Modern readers who have not had the experience of reading Aquinas through the prism of the scholastic manuals, are often not aware of the scholastic misinterpretations which Herbert took the trouble to challenge and correct in his writings. Contemporary readers of Aquinas take the peeling away of the distorted interpretations of Aquinas largely for granted and ironically probably wouldn't even be aware of the past scale of the problem if it hadn't been for authors such as Herbert continuing to plug away at the issue. This was particularly clear in his essay on Aquinas' proof for God's existence, where he contrasted Aquinas' view on what it means for things to be contingent (they rot and pass away) with what Aquinas' commentators read into him (contingent things have a possibility of not existing at all). Having gently peeled away misinterpretations like this, he was then able to move on to the other key theme which runs through his writings: the role of theology as clarifying our language about God (rather than necessarily answering questions about God). This comes to the fore particularly well in his essay on Aquinas' language about the divine nature where he gives a detailed and thoughtful account of Aquinas' ‘agnosticism’ about God's nature.

Aquinas' views are not always conducive to the philosophers and theologians today and this is no where more clearly visible than in his treatment of the problem of evil. Aquinas believed in an immutable God who, in virtue of the immutability, cannot depend on creation for anything, especially knowledge of what happens in the world. This means that for Aquinas God knows what happens in the world by causing it to happen. This position brings him immediately into conflict with one of the most popular contemporary defences for the problem of evil: the free will defence. According to the free will defence, God gives people the freedom to choose what they are going to will, and so what they are going to do. On this view there is no way for God to know what choices people will make until they actually make their choices and so God can be exonerated from moral evils in the world. According to advocates of the Free Will Defence, God gives people free will to enable them to achieve goods such as ‘love’. As ‘love’ is clearly a powerful good in the world and cannot be exercised without free will, God's gift of free will is justified, even though it can, and does, lead to the evils which we see around us.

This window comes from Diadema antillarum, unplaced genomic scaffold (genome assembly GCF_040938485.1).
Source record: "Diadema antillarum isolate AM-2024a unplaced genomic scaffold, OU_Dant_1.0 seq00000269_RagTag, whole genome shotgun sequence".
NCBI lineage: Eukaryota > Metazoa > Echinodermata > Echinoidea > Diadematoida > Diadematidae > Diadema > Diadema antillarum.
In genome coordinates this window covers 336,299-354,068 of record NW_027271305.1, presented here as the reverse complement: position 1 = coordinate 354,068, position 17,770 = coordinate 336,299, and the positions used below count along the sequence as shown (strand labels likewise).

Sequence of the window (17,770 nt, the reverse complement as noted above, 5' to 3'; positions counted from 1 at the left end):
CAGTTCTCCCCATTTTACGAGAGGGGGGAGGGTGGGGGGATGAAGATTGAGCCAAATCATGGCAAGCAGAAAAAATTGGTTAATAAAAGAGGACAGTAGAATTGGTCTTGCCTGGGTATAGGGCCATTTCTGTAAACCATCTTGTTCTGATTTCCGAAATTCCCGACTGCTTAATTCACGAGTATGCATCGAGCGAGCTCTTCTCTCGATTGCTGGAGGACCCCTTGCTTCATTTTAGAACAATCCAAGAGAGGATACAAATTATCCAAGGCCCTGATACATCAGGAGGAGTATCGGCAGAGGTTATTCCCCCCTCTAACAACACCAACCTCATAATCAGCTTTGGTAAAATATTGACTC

This is a powerful argument and it is probably one of the single most popular contemporary theist responses to the problem of evil. Herbert McCabe has absolutely no time for it at all. Basing himself firmly upon Aquinas he rejects it as being inconsistent with God's immutability, as the Free Will Defence assumes that God learns what humans do with their free will by watching what they do. Instead, he proposes a classically Thomist response to the problem of evil by arguing that the very attempt to defend God from the problem of evil is based upon a misunderstanding of what it means for God to be good. There is only a problem of evil if people assume that God's goodness is similar to our human idea of goodness, but why, asks McCabe, should anyone make that assumption? This is not necessarily the simplest approach to the problem of evil and introducing an agnosticism into the heart of what it means to talk of God as good is not necessarily going to resonate with contemporary theists. But for those who are interested in Aquinas' views on the matter Herbert's clarity of thought and expression offers an excellent way in.

Ultimately this is a volume of vintage McCabe which deserves to be as well received and widely read as his previous three volumes of posthumous writings.